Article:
The myth of the half-day workday is particularly untrue for Lite Rock’s Mike and Mindy. “Everything our listener is involved with, we have to be a part of,” said Mindy. “We want to make sure we give them what they’re looking for, every single morning.”

For a station that caters almost exclusively to women in their early 40s, that means divvying up a growing roster of reality shows and an exhaustive supply of pop culture news, and breaking it into quick news bites so listeners can keep up with the water cooler chat the next day. “They love the fact that we can give them the information that they need,” Mindy added. “It’s our job to make sure they’re in the know.”

When it comes to being in the know about local news, traffic and weather, listeners know they can trust two of their own. Mindy, who went straight into radio after graduating from Melbourne High, has been back on the Space Coast for 11 years.

“You can’t say we’re not locals,” she joked. “It’s just home. It really is. We know the area so well. We like it here. How could you not?”

Next February, Mike will celebrate 40 years on the radio in Brevard, a longevity that’s unheard of in the radio business. Born and raised in Merritt Island, he’s not fooled by the lure of bigger radio markets and potentially bigger paychecks. “I talk to friends in markets much larger than this, who save up for five years to bring their family here, so why would I move?  Who’s the smart one?”

A shared love of the Space Coast and devotion to local charities such as the March of Dimes, American Cancer Society and others, certainly help to boost ratings and listener loyalty, but mutual respect is what has kept this pair on-air together for the last eight years.

“We react off each other,” said Mike. “It’s never been a situation when one particular person had to have the last word. And that’s one of the rarest situations I’ve had in doing a morning show.”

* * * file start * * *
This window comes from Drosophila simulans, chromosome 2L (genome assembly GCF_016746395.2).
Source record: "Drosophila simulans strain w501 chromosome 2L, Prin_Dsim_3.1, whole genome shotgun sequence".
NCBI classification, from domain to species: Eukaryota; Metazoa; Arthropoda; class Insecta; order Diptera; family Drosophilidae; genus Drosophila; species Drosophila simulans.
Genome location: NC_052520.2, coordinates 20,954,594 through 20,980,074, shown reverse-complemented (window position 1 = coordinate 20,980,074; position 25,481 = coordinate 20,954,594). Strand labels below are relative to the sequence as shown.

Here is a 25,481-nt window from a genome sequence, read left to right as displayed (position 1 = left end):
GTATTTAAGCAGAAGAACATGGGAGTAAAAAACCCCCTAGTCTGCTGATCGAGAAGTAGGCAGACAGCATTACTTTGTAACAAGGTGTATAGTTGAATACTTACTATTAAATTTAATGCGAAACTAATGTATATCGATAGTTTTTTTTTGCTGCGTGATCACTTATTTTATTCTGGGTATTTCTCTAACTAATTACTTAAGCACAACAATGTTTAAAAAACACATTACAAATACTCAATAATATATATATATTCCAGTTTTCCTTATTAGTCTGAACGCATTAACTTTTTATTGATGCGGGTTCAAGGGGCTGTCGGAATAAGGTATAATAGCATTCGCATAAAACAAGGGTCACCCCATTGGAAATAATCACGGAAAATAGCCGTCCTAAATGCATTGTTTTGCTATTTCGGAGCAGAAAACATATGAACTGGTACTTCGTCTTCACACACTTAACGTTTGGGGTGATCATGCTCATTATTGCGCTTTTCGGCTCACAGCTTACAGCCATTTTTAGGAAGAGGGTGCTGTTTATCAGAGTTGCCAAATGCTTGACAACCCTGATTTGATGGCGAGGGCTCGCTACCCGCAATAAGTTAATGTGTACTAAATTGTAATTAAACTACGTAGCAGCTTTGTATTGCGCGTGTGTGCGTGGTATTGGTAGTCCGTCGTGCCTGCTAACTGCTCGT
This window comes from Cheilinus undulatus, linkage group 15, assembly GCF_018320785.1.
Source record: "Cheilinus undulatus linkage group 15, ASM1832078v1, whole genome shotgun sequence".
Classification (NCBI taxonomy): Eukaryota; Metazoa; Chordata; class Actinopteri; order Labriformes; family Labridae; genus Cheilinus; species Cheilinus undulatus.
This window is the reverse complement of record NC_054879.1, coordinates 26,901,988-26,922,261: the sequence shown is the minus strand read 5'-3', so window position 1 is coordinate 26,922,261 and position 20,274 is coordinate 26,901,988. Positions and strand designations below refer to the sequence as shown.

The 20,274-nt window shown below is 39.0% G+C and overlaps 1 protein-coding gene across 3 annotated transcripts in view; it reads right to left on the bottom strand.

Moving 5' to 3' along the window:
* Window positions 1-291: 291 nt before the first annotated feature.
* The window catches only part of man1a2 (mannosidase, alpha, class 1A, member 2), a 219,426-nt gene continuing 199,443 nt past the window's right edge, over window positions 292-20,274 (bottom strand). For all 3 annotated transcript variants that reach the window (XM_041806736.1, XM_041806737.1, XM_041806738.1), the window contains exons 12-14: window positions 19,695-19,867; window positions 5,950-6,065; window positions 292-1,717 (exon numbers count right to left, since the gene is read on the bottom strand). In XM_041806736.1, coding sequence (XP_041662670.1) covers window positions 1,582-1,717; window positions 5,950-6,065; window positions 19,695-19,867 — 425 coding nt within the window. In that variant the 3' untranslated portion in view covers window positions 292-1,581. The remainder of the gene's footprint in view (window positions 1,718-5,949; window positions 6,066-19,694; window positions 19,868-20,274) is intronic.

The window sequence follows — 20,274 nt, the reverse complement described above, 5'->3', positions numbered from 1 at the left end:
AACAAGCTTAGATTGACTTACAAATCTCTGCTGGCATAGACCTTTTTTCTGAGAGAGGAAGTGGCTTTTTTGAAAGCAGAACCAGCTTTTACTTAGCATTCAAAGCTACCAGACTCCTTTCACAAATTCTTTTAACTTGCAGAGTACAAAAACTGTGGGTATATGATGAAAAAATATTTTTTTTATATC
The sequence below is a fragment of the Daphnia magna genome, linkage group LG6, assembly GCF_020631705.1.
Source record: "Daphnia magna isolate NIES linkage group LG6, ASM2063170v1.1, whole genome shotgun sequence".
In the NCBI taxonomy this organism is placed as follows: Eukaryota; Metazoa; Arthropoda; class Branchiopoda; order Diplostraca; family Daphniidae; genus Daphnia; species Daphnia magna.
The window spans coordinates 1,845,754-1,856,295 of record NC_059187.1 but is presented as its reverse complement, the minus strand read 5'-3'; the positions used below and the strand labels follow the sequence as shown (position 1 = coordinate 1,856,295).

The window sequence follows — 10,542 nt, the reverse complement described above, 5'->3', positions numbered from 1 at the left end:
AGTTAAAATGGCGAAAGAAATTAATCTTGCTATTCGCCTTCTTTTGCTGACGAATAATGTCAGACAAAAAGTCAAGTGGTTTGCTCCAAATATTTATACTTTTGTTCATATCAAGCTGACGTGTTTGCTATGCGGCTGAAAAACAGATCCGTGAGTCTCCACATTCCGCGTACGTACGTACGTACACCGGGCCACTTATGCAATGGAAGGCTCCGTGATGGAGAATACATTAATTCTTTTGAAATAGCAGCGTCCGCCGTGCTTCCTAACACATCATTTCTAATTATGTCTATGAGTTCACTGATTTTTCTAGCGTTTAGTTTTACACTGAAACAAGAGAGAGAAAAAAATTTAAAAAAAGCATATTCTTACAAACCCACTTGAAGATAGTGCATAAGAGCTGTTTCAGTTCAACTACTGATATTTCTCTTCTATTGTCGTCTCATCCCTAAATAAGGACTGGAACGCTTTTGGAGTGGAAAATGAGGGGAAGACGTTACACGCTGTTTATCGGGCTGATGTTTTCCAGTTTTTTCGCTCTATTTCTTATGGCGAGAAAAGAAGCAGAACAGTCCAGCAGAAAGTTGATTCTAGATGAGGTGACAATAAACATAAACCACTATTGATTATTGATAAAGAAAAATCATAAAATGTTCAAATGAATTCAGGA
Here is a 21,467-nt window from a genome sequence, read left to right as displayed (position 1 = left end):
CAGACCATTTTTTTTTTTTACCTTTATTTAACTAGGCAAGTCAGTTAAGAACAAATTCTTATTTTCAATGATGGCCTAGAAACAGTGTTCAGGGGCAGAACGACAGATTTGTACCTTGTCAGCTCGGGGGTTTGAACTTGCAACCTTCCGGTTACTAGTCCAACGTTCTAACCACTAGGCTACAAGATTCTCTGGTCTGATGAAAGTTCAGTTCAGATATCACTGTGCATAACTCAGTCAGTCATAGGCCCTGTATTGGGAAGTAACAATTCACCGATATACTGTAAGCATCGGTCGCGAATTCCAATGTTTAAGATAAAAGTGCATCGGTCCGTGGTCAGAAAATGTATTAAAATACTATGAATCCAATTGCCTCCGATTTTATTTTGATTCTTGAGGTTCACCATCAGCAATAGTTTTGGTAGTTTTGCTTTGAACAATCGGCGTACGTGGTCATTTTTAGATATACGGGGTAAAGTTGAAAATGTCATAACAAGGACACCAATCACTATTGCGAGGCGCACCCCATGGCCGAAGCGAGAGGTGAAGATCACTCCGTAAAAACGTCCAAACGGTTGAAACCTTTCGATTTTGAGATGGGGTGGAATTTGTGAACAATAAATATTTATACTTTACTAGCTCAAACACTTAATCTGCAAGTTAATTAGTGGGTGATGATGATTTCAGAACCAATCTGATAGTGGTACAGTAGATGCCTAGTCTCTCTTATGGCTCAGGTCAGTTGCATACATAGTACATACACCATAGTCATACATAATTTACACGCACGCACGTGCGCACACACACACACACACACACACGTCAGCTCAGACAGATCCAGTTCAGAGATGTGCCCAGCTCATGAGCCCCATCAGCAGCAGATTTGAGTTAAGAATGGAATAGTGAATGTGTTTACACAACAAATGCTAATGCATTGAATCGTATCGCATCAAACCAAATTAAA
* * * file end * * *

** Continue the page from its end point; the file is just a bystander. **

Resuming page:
The absence of big city egos makes for a smoother broadcast as well. “Because we rotate who gets the last (word), the breaks are shorter, they’re more concise, we get to the point and get out,” Mike continued. “You can set your body clock to the show.”

Quick and concise news tidbits are just what listeners to “The At-Work Station” are looking for, agreed Mindy. “We work around the moms’ schedules. They can get their weather, get their traffic and get their kids to school. We know it’s nonstop for women.”

Providing that lifeline to busy parents is most definitely full-time job ̶ and then some. But it’s a responsibility that Mike and Mindy are grateful to have.  “Our listeners just want to make sure when they wake up that the world is still here,” said Mindy. “If we’re still on the air, everything’s good.”

Ray Michaels
The Ray Michaels Morning Show
WSBH, “The Beach,” 98.5 FM

For a small, independent radio station and a relative newcomer to the Space Coast  ̶  its first broadcast was in late 2006  ̶  98.5 “The Beach” has gathered a large and loyal listener following.  And the station’s morning show host and operations manager, Ray Michaels, is proud to be on the receiving end of what he calls a listener “love fest.”

During community appearances, Michaels is often approached by fans. “People just come from every direction, saying how much they love the music, how much they love the station…They love playing our games… they love winning our prizes. It’s just heaped upon you. It really makes you feel good to know that this is the end result of what you work at every day.”

Michaels, who has been on the air in Central Florida since the 80s and has been playing “The Greatest Hits from the 70s and 60s” on 98.5 since its inception, is quick to credit the music for creating such a strong listener base.

“People love this music. Our die-hard fans have such awesome memories of this music when they were first exposed to it growing up,” he explained. “It was a simpler time in people’s lives. Life gets a little more complicated as you get older. So what a great escape to go back to that simpler time when it was all about blue jeans and rock ‘n’ roll music.”

While some DJs may not particularly care for the music they play, Michaels is one of the die-hard fans himself. “I’m passionate about this music just like our listeners are. I’ve often said that the music of the 60s and 70s is unique in that there were so many things going on in the 60s. It was a decade of change… and the throughout that decade, the music changed along with the people who were consuming it. Because of that, there was a lot of variety back then. A lot of great songwriters were working with talented musicians, producing songs that were so popular, we’re still playing them 40 or 50 years later,” reflected Michaels. “It really is timeless music.”

Being on the radio is another thing the local jock is passionate about. “It’s a wonderful way to make a living… A small living,” he joked. “I’m one of the guys that loves the finer things in life but I forfeited all that to be in radio. I’m not here for the money. I’m here to have fun, talking to people on the air and playing the music.”